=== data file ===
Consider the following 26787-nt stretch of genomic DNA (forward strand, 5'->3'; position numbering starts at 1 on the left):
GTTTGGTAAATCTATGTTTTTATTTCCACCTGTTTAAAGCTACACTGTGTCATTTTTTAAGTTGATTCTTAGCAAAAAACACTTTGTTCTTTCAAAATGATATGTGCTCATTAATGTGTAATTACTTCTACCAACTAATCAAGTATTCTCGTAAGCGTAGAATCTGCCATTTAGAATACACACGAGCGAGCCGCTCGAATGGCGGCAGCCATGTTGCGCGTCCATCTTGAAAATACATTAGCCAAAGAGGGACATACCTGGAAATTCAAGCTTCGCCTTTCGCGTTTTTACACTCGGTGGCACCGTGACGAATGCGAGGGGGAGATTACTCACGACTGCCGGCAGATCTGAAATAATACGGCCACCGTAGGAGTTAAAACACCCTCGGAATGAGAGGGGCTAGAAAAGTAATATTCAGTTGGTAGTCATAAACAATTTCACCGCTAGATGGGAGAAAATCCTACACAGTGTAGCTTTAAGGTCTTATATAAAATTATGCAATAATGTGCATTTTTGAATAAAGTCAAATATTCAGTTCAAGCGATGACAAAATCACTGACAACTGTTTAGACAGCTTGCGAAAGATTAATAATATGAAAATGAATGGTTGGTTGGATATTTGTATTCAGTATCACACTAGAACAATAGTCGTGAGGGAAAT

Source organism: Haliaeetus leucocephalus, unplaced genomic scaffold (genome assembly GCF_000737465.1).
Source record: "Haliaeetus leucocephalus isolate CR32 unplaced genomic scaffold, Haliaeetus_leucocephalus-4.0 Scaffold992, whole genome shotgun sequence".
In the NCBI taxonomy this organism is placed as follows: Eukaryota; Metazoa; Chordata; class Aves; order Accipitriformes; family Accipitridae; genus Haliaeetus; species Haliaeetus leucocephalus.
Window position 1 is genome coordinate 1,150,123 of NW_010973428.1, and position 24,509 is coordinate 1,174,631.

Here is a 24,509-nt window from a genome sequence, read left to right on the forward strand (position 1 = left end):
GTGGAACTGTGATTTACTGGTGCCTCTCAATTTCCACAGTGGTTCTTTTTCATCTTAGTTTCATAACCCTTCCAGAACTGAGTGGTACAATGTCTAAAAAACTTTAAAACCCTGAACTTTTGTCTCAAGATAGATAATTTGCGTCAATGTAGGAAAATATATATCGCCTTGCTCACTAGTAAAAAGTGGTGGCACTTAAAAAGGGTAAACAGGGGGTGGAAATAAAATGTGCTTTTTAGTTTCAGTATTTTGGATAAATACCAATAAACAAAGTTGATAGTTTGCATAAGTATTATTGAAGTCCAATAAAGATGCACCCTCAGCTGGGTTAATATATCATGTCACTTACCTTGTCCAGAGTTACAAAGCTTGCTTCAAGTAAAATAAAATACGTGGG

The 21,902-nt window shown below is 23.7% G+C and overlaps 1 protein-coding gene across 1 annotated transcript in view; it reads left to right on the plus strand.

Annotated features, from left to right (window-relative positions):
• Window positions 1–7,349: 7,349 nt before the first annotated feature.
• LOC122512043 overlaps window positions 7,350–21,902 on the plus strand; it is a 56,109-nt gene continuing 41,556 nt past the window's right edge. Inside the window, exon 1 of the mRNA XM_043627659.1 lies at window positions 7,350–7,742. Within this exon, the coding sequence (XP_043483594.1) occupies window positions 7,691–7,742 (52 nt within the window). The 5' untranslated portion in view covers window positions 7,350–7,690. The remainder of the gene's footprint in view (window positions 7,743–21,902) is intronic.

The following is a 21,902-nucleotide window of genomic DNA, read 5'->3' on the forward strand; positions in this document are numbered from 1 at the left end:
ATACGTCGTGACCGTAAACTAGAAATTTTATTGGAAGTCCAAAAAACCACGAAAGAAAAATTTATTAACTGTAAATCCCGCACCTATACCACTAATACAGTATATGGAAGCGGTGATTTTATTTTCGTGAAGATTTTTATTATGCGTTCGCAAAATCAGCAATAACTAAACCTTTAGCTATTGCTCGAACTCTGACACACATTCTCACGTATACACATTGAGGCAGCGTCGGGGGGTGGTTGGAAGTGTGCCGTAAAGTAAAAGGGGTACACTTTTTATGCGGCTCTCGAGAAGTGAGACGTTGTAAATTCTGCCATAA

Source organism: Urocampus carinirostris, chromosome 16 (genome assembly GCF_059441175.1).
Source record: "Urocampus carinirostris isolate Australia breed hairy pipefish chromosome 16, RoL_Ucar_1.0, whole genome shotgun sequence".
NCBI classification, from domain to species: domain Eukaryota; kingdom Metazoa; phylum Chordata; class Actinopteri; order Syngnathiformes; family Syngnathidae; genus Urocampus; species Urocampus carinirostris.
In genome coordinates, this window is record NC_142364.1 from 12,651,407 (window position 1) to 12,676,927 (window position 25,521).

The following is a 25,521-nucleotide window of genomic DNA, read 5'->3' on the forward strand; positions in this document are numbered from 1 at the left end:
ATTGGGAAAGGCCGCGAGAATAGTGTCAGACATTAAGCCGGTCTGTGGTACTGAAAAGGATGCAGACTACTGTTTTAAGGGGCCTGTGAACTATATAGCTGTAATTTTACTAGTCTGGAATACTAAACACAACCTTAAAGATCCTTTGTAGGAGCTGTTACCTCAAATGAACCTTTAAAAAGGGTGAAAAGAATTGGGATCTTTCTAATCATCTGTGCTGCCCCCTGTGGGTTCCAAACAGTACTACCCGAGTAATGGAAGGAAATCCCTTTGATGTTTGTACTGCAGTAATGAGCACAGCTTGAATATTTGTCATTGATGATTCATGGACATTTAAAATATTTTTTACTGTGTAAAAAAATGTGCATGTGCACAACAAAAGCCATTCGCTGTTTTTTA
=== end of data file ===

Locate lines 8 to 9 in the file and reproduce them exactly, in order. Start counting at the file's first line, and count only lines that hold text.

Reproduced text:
GTGGAACTGTGATTTACTGGTGCCTCTCAATTTCCACAGTGGTTCTTTTTCATCTTAGTTTCATAACCCTTCCAGAACTGAGTGGTACAATGTCTAAAAAACTTTAAAACCCTGAACTTTTGTCTCAAGATAGATAATTTGCGTCAATGTAGGAAAATATATATCGCCTTGCTCACTAGTAAAAAGTGGTGGCACTTAAAAAGGGTAAACAGGGGGTGGAAATAAAATGTGCTTTTTAGTTTCAGTATTTTGGATAAATACCAATAAACAAAGTTGATAGTTTGCATAAGTATTATTGAAGTCCAATAAAGATGCACCCTCAGCTGGGTTAATATATCATGTCACTTACCTTGTCCAGAGTTACAAAGCTTGCTTCAAGTAAAATAAAATACGTGGG

The 21,902-nt window shown below is 23.7% G+C and overlaps 1 protein-coding gene across 1 annotated transcript in view; it reads left to right on the plus strand.